Ryan David Orr

The art and hazards of impressionist storytelling

I am often told by other songwriters, many of whom are industry professionals that work with big names on big songs, that I put too much in my songs. Not that the songs are bad or the music needs to change, not that I am not a good writer, just that there is too much. One songwriter I received a critique from noted that within the one song I had asked his opinion on, I had inserted verses that could have been their own songs. To paraphrase him, I was giving the listener too much to think about.

I can understand this point of view. Even John Lennon, decades before I picked up an instrument, made the assertion that simple music is what the masses want. People don't want to have to think about what is being said, and they want to latch on to a catchy hook that is easy to sing. It's fun; I get it. I'm sure that many songwriters shoot themselves in the foot, at least in a commercial sense, by writing "too much".

Another bit of advice I have gotten from industry pros over the years is that my songs are too personal to me, often not universal enough to be grabbed by your average bear. I tend to write from my experience, to be inspired by people and places I have been in contact with, and therefore sometimes a bit obscure in the information I am presenting. People want to relate; I get it.

I have thought about this a lot in the years I have been honing my craft. I have pored over the many criticisms and theories of writing music and engaging lyrics, and I have come to a decided conclusion: I am an impressionist storyteller.

My best description of this is that I pay attention to the world, my surroundings, other people, then I am inspired to write. Maybe about them, maybe not, but certainly about the thoughts and feelings I was inspired to have as a result of my experiences. My art lies in giving enough information to elicit a response without clearly giving away the subject matter or even what the listener is "supposed" to feel. It is a collaborative art form. I present the building blocks for an impactful, authentic, relatable story, and the audience puts them together how they will, maybe how they need to, and I stand back and let them do that. It is not the type of art that you find on top 40 radio stations; it does not hold itself to rules about time, structure, or marketability. It is raw, pure, perhaps a bit unapproachable at times, but it is authentic.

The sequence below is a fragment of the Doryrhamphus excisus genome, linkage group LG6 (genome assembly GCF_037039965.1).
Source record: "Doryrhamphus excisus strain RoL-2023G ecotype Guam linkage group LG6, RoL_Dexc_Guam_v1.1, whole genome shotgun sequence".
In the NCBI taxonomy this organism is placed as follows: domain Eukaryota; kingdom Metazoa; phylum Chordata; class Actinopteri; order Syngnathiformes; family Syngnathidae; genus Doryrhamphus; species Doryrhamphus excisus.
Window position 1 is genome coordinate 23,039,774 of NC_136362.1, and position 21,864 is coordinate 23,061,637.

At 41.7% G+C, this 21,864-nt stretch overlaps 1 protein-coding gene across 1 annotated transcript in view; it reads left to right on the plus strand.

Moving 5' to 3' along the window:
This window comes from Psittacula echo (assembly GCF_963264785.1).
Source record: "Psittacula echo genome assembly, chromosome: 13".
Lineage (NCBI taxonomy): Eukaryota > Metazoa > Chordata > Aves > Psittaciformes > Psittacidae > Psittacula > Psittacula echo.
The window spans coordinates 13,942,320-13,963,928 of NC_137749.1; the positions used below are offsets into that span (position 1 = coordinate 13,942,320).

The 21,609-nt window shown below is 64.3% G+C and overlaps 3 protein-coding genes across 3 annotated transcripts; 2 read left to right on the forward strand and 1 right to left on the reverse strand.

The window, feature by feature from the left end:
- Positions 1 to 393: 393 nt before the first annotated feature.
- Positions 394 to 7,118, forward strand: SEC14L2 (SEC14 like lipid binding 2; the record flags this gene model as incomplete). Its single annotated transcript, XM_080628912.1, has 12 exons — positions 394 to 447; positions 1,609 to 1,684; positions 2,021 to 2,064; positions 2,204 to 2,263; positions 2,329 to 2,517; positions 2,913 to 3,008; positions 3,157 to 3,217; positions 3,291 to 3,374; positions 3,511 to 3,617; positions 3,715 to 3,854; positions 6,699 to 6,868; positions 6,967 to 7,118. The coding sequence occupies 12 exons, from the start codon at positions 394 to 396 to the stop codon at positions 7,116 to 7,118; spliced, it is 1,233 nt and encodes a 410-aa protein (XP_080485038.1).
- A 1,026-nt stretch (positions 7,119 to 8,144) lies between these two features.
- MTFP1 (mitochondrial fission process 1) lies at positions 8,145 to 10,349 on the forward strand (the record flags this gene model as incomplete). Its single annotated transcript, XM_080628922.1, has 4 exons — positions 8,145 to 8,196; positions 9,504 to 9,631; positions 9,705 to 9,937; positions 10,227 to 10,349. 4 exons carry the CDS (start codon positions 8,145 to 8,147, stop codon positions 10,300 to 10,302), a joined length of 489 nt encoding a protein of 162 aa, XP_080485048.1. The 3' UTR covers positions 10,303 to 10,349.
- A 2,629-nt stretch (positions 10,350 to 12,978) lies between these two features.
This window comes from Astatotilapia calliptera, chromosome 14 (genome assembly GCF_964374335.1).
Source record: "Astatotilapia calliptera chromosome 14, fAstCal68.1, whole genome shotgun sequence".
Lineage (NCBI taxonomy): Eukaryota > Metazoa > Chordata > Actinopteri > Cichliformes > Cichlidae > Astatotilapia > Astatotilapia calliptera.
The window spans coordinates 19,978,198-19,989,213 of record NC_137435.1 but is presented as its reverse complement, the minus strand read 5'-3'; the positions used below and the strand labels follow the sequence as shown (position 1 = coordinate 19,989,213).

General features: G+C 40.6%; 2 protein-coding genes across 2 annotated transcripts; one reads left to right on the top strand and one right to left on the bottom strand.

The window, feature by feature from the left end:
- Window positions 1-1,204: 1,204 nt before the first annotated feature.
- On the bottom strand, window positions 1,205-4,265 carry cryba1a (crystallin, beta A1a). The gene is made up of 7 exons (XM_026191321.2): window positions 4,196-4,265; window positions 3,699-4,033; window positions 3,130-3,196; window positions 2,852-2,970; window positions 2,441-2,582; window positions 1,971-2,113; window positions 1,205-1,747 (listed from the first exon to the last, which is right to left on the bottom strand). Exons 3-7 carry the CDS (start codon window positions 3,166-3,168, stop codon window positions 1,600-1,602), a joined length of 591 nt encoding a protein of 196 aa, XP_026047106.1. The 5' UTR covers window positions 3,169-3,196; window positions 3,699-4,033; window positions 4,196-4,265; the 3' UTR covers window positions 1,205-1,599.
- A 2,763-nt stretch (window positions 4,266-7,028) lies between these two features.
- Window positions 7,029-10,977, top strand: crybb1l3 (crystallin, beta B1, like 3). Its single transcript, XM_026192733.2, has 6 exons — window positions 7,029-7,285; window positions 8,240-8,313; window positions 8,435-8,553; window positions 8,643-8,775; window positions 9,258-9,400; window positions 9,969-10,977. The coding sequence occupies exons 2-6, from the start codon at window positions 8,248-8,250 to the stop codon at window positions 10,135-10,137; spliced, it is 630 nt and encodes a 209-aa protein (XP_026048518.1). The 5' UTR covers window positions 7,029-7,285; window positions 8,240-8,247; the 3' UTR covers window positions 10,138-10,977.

I know how this sounds. It sounds like I am saying "Yay, me, for not selling out!" or some angst-y, juvenile blah blah blah about how I hate money and I meant to not be popular. But really, my goal in stating this is that others (and yes, probably me, too) understand that writing and song crafting really are meaningful art forms, that one can feel accomplishment by creating the art they are truly inspired to create, and that marketability is not the true measure of success.

So I am grateful to those who have given me input over the years. It has given me insight into all realms of my own art and the art of the world, as well as how people perceive it. Know this: if I listened to everyone who has ever given me advice, and followed their advice, I would literally have to stop writing, singing, and performing altogether. There is always more advice to contradict the brilliant advice you are given.

That said, I am going to go write too much.

Comments

Love it! Knowing who we are is a very very hard thing to do (for me anyway). Miss you my friend.
Just keep doing what your doing! Your music is awesome, your lyrics are intriguing, and your work reflects the incredible person that you are. Hoping that another album is in the works soon!
You inspired me at an early age to put more meaning into my lyrics, and to think about the story behind the words that come out of my mouth, that aren't just notes. Also, you're just handsome.

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